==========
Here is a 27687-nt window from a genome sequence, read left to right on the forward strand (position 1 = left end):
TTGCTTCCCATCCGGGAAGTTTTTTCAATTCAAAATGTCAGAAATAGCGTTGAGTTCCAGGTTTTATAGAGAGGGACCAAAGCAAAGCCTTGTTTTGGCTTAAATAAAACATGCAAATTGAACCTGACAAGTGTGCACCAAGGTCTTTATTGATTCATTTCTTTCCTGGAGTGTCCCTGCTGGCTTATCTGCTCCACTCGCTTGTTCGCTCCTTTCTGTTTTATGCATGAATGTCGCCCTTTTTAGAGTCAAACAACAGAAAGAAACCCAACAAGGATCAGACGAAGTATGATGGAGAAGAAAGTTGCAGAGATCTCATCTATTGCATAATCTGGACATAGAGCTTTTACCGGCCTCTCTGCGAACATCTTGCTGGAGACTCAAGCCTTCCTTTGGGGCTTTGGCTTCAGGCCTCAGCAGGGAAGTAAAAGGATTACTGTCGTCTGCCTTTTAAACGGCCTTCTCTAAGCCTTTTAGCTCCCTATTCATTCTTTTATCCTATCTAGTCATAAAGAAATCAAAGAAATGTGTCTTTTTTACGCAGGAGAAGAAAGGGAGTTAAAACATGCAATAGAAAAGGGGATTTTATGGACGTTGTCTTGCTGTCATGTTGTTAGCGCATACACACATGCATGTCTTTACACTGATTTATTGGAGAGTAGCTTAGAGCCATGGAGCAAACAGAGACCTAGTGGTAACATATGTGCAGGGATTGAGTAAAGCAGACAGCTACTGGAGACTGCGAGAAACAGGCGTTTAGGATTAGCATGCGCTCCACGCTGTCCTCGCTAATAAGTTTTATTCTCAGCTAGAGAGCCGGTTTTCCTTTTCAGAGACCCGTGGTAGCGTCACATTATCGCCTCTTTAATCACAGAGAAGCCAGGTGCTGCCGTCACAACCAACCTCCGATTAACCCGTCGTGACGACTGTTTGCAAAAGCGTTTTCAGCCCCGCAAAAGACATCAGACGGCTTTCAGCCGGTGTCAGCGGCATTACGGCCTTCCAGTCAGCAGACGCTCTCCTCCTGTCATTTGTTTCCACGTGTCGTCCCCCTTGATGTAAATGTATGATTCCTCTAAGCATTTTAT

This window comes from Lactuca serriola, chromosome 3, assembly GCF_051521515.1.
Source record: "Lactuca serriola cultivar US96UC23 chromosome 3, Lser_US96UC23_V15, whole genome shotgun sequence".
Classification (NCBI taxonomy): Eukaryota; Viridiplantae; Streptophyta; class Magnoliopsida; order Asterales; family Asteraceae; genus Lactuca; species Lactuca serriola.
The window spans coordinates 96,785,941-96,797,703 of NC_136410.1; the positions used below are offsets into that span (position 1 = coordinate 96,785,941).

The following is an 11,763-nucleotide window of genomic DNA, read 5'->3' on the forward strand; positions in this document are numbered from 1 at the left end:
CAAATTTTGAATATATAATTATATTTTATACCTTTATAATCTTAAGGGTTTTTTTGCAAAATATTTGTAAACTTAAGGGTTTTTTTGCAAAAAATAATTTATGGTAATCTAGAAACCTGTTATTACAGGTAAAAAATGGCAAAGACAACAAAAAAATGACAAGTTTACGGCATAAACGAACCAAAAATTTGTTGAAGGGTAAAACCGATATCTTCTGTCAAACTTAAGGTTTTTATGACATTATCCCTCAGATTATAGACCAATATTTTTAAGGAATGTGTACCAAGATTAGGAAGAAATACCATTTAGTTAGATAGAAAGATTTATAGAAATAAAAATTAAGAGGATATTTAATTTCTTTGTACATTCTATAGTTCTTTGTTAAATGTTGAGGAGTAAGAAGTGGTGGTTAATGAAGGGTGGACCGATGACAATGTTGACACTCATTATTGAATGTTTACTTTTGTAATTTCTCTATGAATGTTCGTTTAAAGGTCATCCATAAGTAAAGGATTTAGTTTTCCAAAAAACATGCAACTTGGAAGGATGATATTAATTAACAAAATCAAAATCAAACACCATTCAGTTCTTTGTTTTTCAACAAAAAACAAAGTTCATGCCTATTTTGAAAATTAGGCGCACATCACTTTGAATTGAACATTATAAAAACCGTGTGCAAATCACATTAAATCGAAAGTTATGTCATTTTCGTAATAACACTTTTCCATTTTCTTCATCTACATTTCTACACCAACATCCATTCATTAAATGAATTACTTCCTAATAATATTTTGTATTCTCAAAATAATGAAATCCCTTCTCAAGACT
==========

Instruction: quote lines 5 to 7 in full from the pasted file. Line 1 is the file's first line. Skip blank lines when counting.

Classification (NCBI taxonomy): Eukaryota; Viridiplantae; Streptophyta; class Magnoliopsida; order Asterales; family Asteraceae; genus Lactuca; species Lactuca serriola.
The window spans coordinates 96,785,941-96,797,703 of NC_136410.1; the positions used below are offsets into that span (position 1 = coordinate 96,785,941).

The following is an 11,763-nucleotide window of genomic DNA, read 5'->3' on the forward strand; positions in this document are numbered from 1 at the left end: